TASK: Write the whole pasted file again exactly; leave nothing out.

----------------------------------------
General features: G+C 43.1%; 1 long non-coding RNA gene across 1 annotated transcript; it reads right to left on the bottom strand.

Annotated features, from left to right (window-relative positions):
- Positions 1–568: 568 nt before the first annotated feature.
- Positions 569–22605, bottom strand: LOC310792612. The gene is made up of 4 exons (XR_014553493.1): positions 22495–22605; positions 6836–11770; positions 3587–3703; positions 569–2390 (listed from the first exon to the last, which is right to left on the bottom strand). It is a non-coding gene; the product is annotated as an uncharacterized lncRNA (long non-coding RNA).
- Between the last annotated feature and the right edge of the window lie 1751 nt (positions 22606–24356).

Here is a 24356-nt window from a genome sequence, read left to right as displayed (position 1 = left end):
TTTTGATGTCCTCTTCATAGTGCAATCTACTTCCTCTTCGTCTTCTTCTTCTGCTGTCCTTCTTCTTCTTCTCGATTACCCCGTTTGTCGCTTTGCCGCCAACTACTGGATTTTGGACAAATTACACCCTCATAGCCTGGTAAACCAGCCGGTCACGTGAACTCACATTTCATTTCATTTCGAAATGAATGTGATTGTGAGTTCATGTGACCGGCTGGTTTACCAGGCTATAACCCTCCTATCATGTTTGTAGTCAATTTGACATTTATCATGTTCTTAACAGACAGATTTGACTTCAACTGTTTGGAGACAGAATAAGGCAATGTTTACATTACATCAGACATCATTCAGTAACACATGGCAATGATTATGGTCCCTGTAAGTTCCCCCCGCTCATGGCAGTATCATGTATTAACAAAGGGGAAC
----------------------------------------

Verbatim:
General features: G+C 43.1%; 1 long non-coding RNA gene across 1 annotated transcript; it reads right to left on the bottom strand.

Annotated features, from left to right (window-relative positions):
- Positions 1–568: 568 nt before the first annotated feature.
- Positions 569–22605, bottom strand: LOC310792612. The gene is made up of 4 exons (XR_014553493.1): positions 22495–22605; positions 6836–11770; positions 3587–3703; positions 569–2390 (listed from the first exon to the last, which is right to left on the bottom strand). It is a non-coding gene; the product is annotated as an uncharacterized lncRNA (long non-coding RNA).
- Between the last annotated feature and the right edge of the window lie 1751 nt (positions 22606–24356).

Here is a 24356-nt window from a genome sequence, read left to right as displayed (position 1 = left end):
TTTTGATGTCCTCTTCATAGTGCAATCTACTTCCTCTTCGTCTTCTTCTTCTGCTGTCCTTCTTCTTCTTCTCGATTACCCCGTTTGTCGCTTTGCCGCCAACTACTGGATTTTGGACAAATTACACCCTCATAGCCTGGTAAACCAGCCGGTCACGTGAACTCACATTTCATTTCATTTCGAAATGAATGTGATTGTGAGTTCATGTGACCGGCTGGTTTACCAGGCTATAACCCTCCTATCATGTTTGTAGTCAATTTGACATTTATCATGTTCTTAACAGACAGATTTGACTTCAACTGTTTGGAGACAGAATAAGGCAATGTTTACATTACATCAGACATCATTCAGTAACACATGGCAATGATTATGGTCCCTGTAAGTTCCCCCCGCTCATGGCAGTATCATGTATTAACAAAGGGGAAC